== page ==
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How to Stop Fruit Oxidation

by
author image Jackie Lohrey
Based in Green Bay, Wisc., Jackie Lohrey has been writing professionally since 2009. In addition to writing web content and training manuals for small business clients and nonprofit organizations, including ERA Realtors and the Bay Area Humane Society, Lohrey also works as a finance data analyst for a global business outsourcing company.
How to Stop Fruit Oxidation
Thin skin fruit is most susceptible to oxidation. Photo Credit mythja/iStock/Getty Images

Fruit oxidation is the result of cell damage in thin skin fruits such as apples, peaches, pears and bananas. Oxidation starts when peeling, slicing or rough handling causes cell membranes within the fruit to rupture and release an enzyme called polyphenoloxidase. The characteristic brown color that develops on the surface of the fruit is an organic compound that forms when polyphenoloxidase mixes with oxygen. While you cannot prevent fruit oxidation from ever occurring, you can buy time by giving oxygen something else to work on before it starts working on your fruit.

Step 1

Brush smaller pieces of sliced fruit, such as bananas, with lemon-lime soda, or lemon, lime, orange or grapefruit juice. Oxygen will first turn its attention to the citric acid in the soda or juice as it undergoes oxidation at a faster rate than your fruit.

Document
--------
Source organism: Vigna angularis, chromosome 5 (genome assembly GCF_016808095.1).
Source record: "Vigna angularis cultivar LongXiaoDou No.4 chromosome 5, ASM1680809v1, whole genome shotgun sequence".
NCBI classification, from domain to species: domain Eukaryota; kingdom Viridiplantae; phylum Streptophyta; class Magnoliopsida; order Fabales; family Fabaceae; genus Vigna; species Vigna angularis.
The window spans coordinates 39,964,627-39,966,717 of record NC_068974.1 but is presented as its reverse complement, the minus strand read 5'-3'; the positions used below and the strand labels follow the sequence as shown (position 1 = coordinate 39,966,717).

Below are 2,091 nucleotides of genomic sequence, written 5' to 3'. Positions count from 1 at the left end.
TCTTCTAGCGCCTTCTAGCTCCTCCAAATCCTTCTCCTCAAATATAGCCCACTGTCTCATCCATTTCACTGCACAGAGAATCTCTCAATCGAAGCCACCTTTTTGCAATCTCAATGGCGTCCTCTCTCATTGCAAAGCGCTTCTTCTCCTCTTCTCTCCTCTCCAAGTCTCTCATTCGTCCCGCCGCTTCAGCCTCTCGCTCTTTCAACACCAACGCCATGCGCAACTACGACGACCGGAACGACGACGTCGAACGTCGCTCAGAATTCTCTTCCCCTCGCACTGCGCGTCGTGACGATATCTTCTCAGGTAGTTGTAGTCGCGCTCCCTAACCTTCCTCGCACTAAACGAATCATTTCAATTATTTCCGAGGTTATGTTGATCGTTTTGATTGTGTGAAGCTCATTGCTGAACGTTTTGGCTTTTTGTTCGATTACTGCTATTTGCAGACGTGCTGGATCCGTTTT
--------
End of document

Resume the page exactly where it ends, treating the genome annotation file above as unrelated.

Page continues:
Step 2

Soak whole or large slices of fruit, except for bananas, for up to 15 minutes in mixing bowl that contains a solution of 1/4 cup citrus juice or cider vinegar and 1 qt. of cold water. This mixture works by making the surface of the fruit less acid and by allowing less oxygen to mix with the fruit slices.

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Step 3

Crush a 500 mg tablet of vitamin C and let it dissolve in 1 gallon of water before adding sliced fruit. Ascorbic acid, a component in vitamin C, will stop oxidation from occurring. This method is a good choice when you are slicing large amounts of fruit, as it will not affect taste.

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References

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